2005's Sarkar proved a surprisingly successful transposition of The Godfather to contemporary India, benefitting from the casting of a supremely grave Amitabh Bachchan in the title role. The sequel Sarkar Raj, compressing elements of Godfathers II and III into a pacy two hours, recalls mobster-turned-political fixer Sarkar (Bachchan) and his son/moderate right-hand man Shankar (Abhishek Bachchan, Amitabh's real-life offspring) so as to pit them against a succession of new pretenders to the throne. Among them, believe it or not, is Aishwarya Rai (a.k.a. Mrs. Abhishek; it really is a family affair) as the CEO of an energy corporation bidding to build India's largest power plant - a project that will, like the Three Gorges Dam in China, displace thousands of villagers - in the exact spot where Sarkar himself grew up. Ever the idealist, Shankar sees the project as an opportunity to effectuate lasting, positive change in the region, but soon finds his principles under threat from corporate profit motives on one side and an organised grassroots resistance on the other.
Again, a good deal of pleasure for Western viewers will come from spotting those elements writer Prashant Pandey and director Ram Gopal Varda have borrowed from Coppola: the handsome, low-lit interiors and monochromatic tailoring, the brooding atmosphere - still unusual for Hindi film - in which violence forever lurks just around the next corner. (As in The Godfather, a car bomb will put paid to one of the key female characters.) Yet the references to Gandhi and Bhagat Singh establish the film as somewhat more culturally specific: a disquisition on the forces at work within the modern motherland - a frequent refrain in the score suggests these to be "negotiation, bribe, punishment, spying" - and those political, moral and spiritual vacuums that the less than reputable have sought to fill. (As Sarkar puts it: "To kill is a crime; to kill at the right time is politics.") It can feel a touch lightweight when set against its source - the 12 certificate's rather a giveaway - but the narrative heads in a direction all its own come the final half-hour, in advance of what seems likely to be a third (and final?) instalment. Bachchan father and son make the most of a thoughtful, well-characterised script, and Rai - her L'Oreal locks tied back in a power ponytail - proves much better than you might expect as a hard-nosed businesswoman.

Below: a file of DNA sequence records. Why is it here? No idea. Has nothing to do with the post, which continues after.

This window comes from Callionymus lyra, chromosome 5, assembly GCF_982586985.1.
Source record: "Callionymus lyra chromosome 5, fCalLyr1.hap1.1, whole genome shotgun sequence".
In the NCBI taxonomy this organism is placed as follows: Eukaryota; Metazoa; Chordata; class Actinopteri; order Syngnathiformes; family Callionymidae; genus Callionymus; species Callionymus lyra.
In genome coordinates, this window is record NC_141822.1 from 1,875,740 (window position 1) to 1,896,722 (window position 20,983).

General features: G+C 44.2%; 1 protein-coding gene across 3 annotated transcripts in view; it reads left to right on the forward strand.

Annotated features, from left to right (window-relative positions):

Sarkar Raj is available on DVD through Eros; Sarkar 3 opens in cinemas nationwide on May 12.